The Truth About Leo by Katie MacAllister


Can Dagmar flee Denmark

Dagmar Marie Sophie is a poverty-stricken Danish princess whose annoying royal cousin is about to have her stuffed away in a convent. When she finds a wounded man unconscious in her garden, she sees a way out of her desperate situation.

By Lying to Leo?

Leopold Ernst George Mortimer, seventh earl of March, and spy in the service of the king, finds himself on the wrong end of a saber and left for dead. He wakes up not remembering what happened…in the care of a beautiful woman who says she is his wife.

Back in London, Leo-with the help of his old friends the eccentric Britton family-sets out to unravel what he’s forgotten… Is Dagmar truly the wonderful, irrepressible woman who makes his heart sing, or is she a dangerous enigma bent on his destruction?

Rating: C-

The Truth About Leo is the fourth book in Ms MacAllister’s Noble series, the first of which, Noble Intentions was released over a decade ago. Two more books followed, but Ms MacAllister turned her attention elsewhere after the third, and has only now returned to the Regency era with this new addition to the series.

I had a good idea of what I’d be getting when I requested this book. I reviewed the audiobook version of book one, Noble Intentions a while back, and said that it was “a well-done piece of romantic fluff” in the vein of a slapstick comedy, so I was looking forward to more of the same. I don’t know whether the humour I found in that audiobook came more from the performance than the material, or whether it’s just a better book, but whatever the reason, The Truth About Leo doesn’t measure up – it falls flat, and, because the author is trying too hard to be funny just – isn’t.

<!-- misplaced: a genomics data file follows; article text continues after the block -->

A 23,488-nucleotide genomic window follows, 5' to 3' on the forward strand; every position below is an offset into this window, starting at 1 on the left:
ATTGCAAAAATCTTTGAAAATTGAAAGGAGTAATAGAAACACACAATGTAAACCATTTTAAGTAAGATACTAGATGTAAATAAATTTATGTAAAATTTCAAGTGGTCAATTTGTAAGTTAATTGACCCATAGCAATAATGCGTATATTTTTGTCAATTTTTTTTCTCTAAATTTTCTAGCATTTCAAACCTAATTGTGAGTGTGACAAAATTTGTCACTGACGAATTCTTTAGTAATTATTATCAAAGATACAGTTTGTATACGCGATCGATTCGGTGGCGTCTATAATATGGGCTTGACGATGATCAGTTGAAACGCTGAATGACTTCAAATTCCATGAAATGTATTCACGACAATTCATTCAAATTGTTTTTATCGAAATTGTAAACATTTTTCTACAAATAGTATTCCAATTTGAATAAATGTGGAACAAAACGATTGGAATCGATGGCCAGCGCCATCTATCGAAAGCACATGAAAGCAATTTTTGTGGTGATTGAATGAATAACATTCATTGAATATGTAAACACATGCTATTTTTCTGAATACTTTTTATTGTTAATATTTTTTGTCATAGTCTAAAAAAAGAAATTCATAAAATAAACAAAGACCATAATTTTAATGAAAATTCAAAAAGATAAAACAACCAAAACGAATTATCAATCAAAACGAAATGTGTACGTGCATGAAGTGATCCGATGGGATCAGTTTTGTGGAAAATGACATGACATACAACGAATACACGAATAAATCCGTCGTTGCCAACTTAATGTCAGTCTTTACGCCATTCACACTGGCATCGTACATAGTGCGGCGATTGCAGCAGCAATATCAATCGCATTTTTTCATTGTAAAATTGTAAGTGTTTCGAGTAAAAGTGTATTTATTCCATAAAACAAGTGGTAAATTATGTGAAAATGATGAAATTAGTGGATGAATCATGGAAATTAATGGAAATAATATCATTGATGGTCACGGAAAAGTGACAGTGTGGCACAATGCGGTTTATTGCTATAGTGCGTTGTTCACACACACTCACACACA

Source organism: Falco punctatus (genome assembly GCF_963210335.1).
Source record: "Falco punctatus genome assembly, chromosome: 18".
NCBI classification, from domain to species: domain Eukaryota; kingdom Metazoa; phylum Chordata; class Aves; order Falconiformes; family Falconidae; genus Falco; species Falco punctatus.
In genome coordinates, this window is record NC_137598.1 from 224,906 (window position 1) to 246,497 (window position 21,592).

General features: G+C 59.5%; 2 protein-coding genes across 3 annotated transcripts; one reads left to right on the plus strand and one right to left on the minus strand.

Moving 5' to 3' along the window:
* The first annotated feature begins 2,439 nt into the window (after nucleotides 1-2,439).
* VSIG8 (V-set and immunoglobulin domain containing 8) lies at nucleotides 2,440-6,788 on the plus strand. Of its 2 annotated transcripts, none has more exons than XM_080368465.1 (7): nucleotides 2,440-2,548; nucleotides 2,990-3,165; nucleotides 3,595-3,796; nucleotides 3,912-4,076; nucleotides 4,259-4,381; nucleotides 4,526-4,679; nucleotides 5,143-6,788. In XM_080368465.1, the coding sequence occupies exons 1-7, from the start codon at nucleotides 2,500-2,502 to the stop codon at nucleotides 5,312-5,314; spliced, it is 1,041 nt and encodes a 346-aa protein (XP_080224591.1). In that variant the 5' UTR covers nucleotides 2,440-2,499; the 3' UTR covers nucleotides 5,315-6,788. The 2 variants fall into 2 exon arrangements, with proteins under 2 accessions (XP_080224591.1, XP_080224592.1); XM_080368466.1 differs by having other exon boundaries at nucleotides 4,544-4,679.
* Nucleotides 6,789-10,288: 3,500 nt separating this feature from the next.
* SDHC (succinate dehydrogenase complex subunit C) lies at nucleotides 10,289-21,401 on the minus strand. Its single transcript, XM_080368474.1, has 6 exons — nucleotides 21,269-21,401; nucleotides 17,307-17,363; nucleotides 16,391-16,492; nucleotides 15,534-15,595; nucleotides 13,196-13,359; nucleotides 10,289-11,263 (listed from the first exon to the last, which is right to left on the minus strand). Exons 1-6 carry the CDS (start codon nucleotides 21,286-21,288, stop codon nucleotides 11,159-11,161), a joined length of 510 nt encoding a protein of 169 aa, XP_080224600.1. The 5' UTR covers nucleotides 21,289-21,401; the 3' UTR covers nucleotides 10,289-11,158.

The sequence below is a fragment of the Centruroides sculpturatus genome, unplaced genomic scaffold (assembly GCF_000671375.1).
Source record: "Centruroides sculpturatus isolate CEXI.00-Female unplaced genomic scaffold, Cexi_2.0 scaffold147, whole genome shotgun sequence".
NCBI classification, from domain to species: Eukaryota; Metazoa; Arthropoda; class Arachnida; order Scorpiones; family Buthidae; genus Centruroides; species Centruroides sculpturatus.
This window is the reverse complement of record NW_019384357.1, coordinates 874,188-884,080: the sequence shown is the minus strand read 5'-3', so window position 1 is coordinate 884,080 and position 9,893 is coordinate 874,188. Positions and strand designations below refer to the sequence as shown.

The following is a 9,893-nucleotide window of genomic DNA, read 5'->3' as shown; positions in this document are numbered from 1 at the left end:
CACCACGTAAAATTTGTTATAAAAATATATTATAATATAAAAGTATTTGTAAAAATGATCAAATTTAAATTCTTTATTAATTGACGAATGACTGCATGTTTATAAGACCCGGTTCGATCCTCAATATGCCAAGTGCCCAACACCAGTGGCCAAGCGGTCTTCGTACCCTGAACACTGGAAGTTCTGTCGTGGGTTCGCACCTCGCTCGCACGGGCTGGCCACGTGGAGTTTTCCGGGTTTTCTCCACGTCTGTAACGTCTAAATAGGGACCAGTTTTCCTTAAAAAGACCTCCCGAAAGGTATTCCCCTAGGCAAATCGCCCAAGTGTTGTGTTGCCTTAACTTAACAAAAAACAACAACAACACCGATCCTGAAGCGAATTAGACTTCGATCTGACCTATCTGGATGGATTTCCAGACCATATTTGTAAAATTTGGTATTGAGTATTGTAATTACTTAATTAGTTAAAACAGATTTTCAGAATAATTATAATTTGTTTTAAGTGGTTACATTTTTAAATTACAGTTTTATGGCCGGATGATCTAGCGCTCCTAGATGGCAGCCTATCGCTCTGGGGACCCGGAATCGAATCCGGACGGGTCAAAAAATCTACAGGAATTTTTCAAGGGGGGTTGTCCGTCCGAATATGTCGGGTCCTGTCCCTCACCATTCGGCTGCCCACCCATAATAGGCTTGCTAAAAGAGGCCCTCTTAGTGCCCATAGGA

Leo Mortimer, Earl of March, works for the British government and is making his way to Berlin from Russia via Denmark. Stopping to rescue a kitten from a tree proves to be a very bad idea, because after heroic efforts on behalf of the imperilled feline, he is beaten, stabbed and left for dead in the back garden of the Yellow House, the residence of Her Serene Highness, the Princess Dagmar Marie Sophie of Sonderburg-Beck and her English companion, Julia.

Dagmar is in dire straits. Her cousin, the Crown Prince, who for some, unexplained reason detests her, is planning to evict her within a matter of days, and Dagmar has nowhere else to go. She has no other relatives she can turn to, she certainly doesn’t fancy the idea of living out the rest of her days in a convent, as her cousin has threatened, and even though she’s half-English, she cannot obtain passage to England due to the unforeseen lack of available transport because of the recent decimation of the Danish fleet.

It seems there is only one way she can possibly get out of Denmark, and that would be if she were the wife of an English officer. But where on earth is she going to find one of those at short notice? And even were she to find one, how can she convince him to marry her?

Yep. You’re way ahead of me.